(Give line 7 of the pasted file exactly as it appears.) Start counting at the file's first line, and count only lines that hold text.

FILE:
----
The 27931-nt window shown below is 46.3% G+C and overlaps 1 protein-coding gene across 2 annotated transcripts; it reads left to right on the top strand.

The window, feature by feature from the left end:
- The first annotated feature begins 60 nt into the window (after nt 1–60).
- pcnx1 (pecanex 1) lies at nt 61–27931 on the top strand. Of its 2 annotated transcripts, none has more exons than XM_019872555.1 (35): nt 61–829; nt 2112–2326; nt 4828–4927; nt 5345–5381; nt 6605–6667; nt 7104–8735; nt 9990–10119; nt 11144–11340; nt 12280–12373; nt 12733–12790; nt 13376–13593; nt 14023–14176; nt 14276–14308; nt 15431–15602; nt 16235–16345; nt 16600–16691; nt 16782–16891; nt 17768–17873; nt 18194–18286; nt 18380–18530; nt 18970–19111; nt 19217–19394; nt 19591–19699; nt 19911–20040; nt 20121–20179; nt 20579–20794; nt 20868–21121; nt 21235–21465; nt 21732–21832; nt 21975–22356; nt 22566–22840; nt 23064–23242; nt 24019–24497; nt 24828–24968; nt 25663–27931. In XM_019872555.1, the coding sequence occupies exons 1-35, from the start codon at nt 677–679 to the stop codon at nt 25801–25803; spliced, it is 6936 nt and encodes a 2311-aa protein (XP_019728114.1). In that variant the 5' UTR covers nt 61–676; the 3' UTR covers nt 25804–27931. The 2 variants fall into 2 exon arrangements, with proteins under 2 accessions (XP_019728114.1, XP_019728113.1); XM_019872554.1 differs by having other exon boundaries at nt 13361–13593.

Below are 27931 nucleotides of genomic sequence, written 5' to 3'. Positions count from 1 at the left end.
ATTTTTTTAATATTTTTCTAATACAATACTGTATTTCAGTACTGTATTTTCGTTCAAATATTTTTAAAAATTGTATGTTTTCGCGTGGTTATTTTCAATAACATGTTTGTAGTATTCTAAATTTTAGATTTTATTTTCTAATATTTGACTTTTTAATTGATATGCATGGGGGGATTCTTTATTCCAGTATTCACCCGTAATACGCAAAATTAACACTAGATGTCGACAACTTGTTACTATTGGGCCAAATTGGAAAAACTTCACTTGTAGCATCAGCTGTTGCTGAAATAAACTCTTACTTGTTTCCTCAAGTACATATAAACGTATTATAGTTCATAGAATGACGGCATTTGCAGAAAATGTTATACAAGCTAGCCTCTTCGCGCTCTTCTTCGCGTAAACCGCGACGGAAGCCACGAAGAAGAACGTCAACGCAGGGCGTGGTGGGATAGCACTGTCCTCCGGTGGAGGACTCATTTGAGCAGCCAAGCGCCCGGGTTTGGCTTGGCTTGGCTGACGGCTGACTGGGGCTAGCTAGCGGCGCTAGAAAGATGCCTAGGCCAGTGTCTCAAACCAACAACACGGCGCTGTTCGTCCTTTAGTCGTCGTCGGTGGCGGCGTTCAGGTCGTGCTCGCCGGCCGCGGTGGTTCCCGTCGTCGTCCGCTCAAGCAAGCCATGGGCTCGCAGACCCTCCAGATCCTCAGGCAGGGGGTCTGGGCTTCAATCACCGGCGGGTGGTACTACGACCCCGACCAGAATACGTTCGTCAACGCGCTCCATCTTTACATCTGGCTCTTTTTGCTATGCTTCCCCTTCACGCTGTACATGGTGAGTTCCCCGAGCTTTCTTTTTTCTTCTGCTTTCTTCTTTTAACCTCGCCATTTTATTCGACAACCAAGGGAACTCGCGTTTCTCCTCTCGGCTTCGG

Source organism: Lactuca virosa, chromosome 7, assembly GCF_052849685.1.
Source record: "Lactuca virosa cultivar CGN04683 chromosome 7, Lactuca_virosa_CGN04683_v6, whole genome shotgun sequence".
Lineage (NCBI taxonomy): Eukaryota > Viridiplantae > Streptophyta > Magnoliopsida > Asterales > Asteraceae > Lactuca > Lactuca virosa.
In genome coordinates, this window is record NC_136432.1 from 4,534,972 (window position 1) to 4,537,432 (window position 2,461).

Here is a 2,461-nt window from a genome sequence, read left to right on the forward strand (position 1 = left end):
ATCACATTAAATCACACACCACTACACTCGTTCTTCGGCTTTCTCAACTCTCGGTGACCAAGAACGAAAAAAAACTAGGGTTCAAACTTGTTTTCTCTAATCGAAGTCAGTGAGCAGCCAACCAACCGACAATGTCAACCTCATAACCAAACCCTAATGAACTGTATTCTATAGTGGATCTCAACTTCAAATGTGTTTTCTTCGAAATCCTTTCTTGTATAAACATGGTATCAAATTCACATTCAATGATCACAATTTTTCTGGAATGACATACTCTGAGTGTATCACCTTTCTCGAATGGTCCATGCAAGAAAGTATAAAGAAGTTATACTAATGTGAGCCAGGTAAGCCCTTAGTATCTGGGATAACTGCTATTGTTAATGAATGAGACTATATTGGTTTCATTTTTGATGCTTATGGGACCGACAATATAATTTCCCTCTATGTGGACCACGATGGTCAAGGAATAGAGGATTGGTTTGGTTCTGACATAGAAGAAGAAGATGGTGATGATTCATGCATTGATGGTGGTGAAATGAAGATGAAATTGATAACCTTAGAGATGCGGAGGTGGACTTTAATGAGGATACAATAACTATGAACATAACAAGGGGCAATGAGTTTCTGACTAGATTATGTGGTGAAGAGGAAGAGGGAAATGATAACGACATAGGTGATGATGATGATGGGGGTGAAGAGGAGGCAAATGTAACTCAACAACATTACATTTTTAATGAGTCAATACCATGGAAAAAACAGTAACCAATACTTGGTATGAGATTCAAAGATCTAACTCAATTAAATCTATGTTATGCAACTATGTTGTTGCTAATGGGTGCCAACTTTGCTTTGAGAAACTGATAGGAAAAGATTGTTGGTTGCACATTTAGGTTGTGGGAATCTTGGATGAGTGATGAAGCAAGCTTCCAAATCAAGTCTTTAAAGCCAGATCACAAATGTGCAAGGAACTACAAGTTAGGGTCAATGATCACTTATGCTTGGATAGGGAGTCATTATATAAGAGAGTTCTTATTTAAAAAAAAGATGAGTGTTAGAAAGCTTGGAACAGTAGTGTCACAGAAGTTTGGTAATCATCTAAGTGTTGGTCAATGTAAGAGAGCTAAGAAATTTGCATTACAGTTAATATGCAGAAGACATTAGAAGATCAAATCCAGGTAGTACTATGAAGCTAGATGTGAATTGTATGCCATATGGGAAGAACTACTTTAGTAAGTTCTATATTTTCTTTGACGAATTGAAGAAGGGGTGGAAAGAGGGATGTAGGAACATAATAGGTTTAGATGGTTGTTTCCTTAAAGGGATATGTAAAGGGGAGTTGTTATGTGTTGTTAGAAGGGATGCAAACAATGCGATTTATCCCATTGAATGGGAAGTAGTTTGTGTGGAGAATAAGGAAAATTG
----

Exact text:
Source organism: Lactuca virosa, chromosome 7, assembly GCF_052849685.1.